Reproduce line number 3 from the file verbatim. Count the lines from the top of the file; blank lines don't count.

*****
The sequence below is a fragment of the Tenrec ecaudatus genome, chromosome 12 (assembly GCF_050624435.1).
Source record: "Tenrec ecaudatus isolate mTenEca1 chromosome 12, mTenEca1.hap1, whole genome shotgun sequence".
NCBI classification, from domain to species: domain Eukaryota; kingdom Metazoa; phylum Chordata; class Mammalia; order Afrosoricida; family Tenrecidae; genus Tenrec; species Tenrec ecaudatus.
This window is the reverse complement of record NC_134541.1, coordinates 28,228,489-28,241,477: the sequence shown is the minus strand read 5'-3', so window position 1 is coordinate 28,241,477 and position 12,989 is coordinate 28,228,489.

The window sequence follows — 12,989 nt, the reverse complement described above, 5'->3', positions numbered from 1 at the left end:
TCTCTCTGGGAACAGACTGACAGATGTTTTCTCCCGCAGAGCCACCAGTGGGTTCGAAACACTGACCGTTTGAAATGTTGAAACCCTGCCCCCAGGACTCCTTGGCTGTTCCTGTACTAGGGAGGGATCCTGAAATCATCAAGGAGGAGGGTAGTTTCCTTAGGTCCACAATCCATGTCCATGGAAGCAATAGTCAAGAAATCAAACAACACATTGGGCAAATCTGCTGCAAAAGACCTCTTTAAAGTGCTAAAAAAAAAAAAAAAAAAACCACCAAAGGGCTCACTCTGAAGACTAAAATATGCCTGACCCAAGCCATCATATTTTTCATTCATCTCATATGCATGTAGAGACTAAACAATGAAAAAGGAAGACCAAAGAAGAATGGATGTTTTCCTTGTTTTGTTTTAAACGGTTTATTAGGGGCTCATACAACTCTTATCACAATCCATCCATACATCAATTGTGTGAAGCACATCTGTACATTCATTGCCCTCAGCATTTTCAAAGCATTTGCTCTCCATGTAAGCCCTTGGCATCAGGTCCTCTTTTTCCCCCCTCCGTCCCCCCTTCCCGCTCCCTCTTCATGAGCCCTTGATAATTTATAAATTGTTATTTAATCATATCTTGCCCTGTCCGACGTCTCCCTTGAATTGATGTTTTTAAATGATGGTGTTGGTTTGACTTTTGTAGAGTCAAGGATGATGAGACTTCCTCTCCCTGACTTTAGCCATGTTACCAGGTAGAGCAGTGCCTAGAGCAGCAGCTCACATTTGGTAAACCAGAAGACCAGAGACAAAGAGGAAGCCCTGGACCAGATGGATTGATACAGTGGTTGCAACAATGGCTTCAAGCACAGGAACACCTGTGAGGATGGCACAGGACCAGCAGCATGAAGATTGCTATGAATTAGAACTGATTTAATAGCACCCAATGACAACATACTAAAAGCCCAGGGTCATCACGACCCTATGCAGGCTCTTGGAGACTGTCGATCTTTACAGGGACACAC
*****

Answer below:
NCBI classification, from domain to species: domain Eukaryota; kingdom Metazoa; phylum Chordata; class Mammalia; order Afrosoricida; family Tenrecidae; genus Tenrec; species Tenrec ecaudatus.